Best-selling author and educator Julie Lythcott-Haims shared two very different, personal and thought-provoking presentations for our 2019 David Astle Memorial Lecture on April 9th. Reading excerpts from her memoir, she challenged Upper School students to find compassion and empathy for the experiences of marginalized people in our country. Later that evening, she shared personal stories from her life as a parent, struggling to find balance between supporting children’s growth and preparing them for independence. Through both talks, the author revealed the full spectrum of her experiences — from anger and frustration to joy and belonging — leaving both crowds inspired to create a better world for ourselves and each other.
In 2018, Harvard College admitted only 4.5% of its more than 40,000 applicants. The United States Naval Academy accepted a little over 8% of its 16,000 applicants for the same year. While there is no shortage of colleges to enroll students overall, there is a growing perception of scarcity for admission to ivy league and top-tier schools. And even for highly esteemed but less selective institutions, admission is competitive. How can you best prepare as your child ventures into the unfamiliar landscape of choosing and applying to college? Our college counseling department gives families an insider's look with Peter Van Buskirk’s “The Admission Game.”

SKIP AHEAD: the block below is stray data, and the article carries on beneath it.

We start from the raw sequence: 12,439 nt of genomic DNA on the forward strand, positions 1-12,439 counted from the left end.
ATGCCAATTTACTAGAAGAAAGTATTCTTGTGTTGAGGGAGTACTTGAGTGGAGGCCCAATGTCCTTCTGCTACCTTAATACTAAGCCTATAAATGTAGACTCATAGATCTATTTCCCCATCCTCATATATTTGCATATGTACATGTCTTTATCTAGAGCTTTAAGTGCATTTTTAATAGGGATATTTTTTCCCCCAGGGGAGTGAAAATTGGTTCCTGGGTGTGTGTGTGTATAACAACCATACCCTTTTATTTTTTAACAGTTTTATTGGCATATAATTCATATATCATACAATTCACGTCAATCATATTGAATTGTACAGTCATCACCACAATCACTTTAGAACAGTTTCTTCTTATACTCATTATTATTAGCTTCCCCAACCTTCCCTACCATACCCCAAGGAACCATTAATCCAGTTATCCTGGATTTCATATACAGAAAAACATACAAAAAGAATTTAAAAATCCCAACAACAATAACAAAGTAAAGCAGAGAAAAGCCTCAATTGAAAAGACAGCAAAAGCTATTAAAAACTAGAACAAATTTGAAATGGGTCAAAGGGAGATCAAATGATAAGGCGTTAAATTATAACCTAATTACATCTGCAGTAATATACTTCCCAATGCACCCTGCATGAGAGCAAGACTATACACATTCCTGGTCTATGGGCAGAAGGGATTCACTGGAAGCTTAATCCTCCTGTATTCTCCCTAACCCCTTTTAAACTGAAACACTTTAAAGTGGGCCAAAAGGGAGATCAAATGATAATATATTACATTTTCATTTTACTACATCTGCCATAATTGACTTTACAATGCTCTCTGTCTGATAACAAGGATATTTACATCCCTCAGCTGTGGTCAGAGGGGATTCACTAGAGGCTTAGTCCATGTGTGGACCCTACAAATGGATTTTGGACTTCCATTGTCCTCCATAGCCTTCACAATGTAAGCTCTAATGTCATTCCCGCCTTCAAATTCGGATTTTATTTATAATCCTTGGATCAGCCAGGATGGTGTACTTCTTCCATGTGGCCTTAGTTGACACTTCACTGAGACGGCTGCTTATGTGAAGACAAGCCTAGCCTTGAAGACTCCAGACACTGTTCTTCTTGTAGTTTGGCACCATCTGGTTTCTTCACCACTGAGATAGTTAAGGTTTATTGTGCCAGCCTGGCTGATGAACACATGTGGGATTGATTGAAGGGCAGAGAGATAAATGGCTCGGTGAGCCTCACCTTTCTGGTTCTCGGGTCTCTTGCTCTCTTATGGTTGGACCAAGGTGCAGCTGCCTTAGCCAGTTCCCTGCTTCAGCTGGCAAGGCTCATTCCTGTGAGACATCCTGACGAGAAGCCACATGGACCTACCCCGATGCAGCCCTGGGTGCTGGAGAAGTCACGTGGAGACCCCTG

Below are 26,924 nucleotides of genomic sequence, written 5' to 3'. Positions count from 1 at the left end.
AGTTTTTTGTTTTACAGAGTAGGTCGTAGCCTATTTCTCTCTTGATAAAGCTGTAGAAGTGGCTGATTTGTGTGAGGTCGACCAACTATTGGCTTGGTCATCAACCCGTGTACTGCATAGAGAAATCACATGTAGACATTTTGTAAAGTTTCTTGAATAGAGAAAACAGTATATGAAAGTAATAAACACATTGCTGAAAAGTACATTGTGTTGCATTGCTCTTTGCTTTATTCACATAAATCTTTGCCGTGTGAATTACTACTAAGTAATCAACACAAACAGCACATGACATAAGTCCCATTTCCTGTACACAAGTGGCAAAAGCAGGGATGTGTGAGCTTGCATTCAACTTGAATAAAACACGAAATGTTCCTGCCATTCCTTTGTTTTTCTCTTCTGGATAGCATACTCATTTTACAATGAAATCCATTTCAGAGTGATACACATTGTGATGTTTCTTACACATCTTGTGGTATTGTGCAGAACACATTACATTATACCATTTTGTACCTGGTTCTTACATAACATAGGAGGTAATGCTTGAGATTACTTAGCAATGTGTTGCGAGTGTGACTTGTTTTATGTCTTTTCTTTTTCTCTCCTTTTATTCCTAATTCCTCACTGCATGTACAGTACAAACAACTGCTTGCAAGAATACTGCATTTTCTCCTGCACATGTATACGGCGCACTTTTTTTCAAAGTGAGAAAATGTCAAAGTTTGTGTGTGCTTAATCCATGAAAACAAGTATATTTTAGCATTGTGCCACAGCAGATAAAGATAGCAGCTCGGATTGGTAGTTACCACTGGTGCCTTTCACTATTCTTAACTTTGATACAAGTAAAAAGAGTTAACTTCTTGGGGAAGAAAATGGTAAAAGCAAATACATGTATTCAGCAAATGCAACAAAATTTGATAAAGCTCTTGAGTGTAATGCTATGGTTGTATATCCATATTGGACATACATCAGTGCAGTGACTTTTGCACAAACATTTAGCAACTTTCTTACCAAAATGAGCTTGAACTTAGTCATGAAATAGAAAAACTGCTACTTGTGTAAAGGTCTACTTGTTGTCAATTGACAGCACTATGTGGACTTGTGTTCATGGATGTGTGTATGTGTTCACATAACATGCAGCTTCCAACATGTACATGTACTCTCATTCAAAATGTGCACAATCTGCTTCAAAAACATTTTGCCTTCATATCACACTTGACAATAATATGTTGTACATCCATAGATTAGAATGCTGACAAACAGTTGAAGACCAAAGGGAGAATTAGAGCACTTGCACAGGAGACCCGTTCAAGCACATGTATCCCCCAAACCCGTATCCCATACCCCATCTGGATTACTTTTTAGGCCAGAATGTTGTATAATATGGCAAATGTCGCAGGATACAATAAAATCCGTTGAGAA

In our Upper School introduction to computer science classes, students learn the basics of Processing, a programming language similar to Java. But more than that specific language, they learn the developer mindset; a way of thinking that welcomes struggle as part of the process. Students tackle open-ended challenges without a prescribed path to follow, working at their own pace and in their own style. For the final assignment of the quarter, teacher Mr. Alan Kraut gives his students the freedom to design and build their own programs.
Each year The Capital Gazette, Anne Arundel County Chamber of Commerce, and other local groups elect students to receive the Outstanding Student Achievement Award. This year, three Severn juniors were honored at the award ceremony on March 13th, 2019 along with other outstanding students from the Anne Arundel County community. Join us in congratulating Danica Williams '20, Samuel Bruce '20, and Lindsay King '20 for their remarkable academic achievement, success in the visual or performing arts, and/or exceptional citizenship in our school and the surrounding community. The following is a reprinted version of the Capital Gazette article, click here to read in its original location.